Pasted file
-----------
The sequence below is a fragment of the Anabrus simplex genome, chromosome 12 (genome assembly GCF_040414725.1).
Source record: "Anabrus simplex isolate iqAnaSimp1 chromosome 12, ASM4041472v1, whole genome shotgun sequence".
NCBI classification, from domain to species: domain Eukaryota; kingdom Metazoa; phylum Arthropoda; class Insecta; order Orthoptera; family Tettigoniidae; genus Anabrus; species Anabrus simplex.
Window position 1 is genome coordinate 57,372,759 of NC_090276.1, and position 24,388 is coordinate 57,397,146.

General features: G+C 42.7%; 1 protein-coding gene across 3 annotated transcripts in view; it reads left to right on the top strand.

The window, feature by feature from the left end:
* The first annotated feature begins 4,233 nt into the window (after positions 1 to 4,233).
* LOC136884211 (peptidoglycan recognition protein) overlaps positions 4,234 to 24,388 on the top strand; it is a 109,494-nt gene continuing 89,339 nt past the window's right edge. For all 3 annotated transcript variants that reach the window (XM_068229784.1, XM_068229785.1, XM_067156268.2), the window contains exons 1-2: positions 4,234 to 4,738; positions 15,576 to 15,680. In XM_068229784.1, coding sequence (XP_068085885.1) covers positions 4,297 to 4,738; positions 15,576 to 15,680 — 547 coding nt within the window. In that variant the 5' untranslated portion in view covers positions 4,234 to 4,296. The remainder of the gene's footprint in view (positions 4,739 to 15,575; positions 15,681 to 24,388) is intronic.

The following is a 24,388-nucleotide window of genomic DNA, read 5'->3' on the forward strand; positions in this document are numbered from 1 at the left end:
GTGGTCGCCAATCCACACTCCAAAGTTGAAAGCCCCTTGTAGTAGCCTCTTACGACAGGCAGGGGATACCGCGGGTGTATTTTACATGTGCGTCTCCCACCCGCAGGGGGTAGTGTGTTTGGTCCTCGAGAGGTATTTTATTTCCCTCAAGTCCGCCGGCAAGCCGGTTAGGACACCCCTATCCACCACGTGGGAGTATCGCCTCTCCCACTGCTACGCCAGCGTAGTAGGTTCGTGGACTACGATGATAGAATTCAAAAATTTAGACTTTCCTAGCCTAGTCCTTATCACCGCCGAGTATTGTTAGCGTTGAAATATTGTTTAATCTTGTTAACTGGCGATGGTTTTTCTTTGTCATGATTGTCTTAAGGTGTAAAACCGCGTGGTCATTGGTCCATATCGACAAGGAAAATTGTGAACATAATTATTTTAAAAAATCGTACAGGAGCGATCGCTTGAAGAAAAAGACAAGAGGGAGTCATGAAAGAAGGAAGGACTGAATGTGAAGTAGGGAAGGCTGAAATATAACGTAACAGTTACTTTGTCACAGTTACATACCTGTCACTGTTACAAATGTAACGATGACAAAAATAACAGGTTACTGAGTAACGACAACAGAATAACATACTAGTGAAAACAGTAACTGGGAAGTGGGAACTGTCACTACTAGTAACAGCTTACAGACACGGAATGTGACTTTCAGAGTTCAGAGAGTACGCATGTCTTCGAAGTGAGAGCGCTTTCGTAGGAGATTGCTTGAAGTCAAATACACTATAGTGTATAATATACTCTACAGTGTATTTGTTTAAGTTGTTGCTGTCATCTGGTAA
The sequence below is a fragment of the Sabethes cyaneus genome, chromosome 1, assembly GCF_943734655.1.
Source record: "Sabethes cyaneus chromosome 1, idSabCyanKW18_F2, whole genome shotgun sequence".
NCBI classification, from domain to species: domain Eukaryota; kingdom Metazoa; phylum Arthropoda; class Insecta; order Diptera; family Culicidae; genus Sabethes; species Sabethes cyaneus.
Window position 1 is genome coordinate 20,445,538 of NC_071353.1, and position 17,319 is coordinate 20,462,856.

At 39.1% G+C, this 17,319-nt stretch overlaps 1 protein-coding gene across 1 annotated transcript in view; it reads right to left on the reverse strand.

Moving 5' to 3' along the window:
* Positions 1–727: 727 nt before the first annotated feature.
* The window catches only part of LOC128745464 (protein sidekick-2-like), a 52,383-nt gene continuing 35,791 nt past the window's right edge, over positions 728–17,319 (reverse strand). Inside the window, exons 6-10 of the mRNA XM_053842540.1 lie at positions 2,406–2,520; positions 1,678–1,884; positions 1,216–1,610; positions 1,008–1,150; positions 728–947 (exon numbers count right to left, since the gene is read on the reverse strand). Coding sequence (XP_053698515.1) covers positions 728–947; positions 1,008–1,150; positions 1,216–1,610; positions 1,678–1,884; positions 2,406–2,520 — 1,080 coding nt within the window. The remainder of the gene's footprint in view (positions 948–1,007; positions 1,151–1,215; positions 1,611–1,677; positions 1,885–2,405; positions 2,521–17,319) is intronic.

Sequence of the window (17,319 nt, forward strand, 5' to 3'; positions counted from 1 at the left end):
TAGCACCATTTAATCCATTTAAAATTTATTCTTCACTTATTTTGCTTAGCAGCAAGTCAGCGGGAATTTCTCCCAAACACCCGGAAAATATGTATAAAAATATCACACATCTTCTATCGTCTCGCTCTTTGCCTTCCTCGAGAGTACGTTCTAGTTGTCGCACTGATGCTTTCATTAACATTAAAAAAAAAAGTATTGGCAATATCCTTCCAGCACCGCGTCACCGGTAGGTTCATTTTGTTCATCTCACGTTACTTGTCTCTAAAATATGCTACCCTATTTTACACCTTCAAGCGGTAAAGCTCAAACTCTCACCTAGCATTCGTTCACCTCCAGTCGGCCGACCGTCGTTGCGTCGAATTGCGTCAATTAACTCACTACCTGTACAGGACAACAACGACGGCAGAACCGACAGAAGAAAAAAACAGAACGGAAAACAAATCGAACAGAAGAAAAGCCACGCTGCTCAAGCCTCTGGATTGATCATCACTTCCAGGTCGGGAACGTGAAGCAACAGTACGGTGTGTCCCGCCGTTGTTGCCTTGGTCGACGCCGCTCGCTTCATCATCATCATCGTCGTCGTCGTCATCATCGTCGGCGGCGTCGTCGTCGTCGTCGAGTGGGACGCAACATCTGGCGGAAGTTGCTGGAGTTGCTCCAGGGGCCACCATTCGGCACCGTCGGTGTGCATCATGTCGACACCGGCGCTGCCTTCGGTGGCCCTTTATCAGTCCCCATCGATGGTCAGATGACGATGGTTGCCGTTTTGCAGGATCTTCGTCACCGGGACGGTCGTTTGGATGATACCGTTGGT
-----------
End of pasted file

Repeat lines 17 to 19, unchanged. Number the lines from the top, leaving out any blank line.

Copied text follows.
* Positions 1–727: 727 nt before the first annotated feature.
* The window catches only part of LOC128745464 (protein sidekick-2-like), a 52,383-nt gene continuing 35,791 nt past the window's right edge, over positions 728–17,319 (reverse strand). Inside the window, exons 6-10 of the mRNA XM_053842540.1 lie at positions 2,406–2,520; positions 1,678–1,884; positions 1,216–1,610; positions 1,008–1,150; positions 728–947 (exon numbers count right to left, since the gene is read on the reverse strand). Coding sequence (XP_053698515.1) covers positions 728–947; positions 1,008–1,150; positions 1,216–1,610; positions 1,678–1,884; positions 2,406–2,520 — 1,080 coding nt within the window. The remainder of the gene's footprint in view (positions 948–1,007; positions 1,151–1,215; positions 1,611–1,677; positions 1,885–2,405; positions 2,521–17,319) is intronic.

Sequence of the window (17,319 nt, forward strand, 5' to 3'; positions counted from 1 at the left end):